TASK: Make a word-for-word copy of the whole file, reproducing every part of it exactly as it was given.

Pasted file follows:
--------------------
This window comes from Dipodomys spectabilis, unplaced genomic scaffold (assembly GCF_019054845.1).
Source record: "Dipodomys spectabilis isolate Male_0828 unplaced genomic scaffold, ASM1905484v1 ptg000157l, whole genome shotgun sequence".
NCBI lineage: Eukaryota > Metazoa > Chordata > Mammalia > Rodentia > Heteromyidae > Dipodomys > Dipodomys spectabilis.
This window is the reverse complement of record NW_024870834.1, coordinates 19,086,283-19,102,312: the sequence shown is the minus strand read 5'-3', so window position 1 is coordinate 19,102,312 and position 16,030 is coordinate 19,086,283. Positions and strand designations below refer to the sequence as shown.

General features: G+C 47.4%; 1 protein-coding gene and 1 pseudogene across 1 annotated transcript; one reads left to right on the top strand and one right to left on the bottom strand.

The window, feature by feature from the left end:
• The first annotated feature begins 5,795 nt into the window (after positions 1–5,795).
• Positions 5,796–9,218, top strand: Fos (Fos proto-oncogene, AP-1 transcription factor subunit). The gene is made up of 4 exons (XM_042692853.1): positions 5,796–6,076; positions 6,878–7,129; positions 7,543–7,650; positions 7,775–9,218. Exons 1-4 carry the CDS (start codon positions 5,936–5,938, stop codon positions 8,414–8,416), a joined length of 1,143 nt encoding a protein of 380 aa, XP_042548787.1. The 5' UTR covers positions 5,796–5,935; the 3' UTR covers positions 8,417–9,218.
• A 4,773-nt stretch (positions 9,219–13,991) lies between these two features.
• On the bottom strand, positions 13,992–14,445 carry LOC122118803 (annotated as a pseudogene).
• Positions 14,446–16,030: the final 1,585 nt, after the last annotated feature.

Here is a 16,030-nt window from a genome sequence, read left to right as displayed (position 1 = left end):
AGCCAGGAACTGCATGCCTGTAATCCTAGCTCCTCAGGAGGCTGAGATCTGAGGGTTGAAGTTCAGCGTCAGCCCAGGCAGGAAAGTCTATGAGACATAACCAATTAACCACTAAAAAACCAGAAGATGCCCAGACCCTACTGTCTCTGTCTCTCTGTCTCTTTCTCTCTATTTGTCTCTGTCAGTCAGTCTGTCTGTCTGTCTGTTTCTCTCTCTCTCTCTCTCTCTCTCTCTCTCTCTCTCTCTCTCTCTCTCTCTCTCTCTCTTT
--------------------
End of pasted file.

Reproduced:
This window comes from Dipodomys spectabilis, unplaced genomic scaffold (assembly GCF_019054845.1).
Source record: "Dipodomys spectabilis isolate Male_0828 unplaced genomic scaffold, ASM1905484v1 ptg000157l, whole genome shotgun sequence".
NCBI lineage: Eukaryota > Metazoa > Chordata > Mammalia > Rodentia > Heteromyidae > Dipodomys > Dipodomys spectabilis.
This window is the reverse complement of record NW_024870834.1, coordinates 19,086,283-19,102,312: the sequence shown is the minus strand read 5'-3', so window position 1 is coordinate 19,102,312 and position 16,030 is coordinate 19,086,283. Positions and strand designations below refer to the sequence as shown.

General features: G+C 47.4%; 1 protein-coding gene and 1 pseudogene across 1 annotated transcript; one reads left to right on the top strand and one right to left on the bottom strand.

The window, feature by feature from the left end:
• The first annotated feature begins 5,795 nt into the window (after positions 1–5,795).
• Positions 5,796–9,218, top strand: Fos (Fos proto-oncogene, AP-1 transcription factor subunit). The gene is made up of 4 exons (XM_042692853.1): positions 5,796–6,076; positions 6,878–7,129; positions 7,543–7,650; positions 7,775–9,218. Exons 1-4 carry the CDS (start codon positions 5,936–5,938, stop codon positions 8,414–8,416), a joined length of 1,143 nt encoding a protein of 380 aa, XP_042548787.1. The 5' UTR covers positions 5,796–5,935; the 3' UTR covers positions 8,417–9,218.
• A 4,773-nt stretch (positions 9,219–13,991) lies between these two features.
• On the bottom strand, positions 13,992–14,445 carry LOC122118803 (annotated as a pseudogene).
• Positions 14,446–16,030: the final 1,585 nt, after the last annotated feature.

Here is a 16,030-nt window from a genome sequence, read left to right as displayed (position 1 = left end):
AGCCAGGAACTGCATGCCTGTAATCCTAGCTCCTCAGGAGGCTGAGATCTGAGGGTTGAAGTTCAGCGTCAGCCCAGGCAGGAAAGTCTATGAGACATAACCAATTAACCACTAAAAAACCAGAAGATGCCCAGACCCTACTGTCTCTGTCTCTCTGTCTCTTTCTCTCTATTTGTCTCTGTCAGTCAGTCTGTCTGTCTGTCTGTTTCTCTCTCTCTCTCTCTCTCTCTCTCTCTCTCTCTCTCTCTCTCTCTCTCTCTCTCTCTTT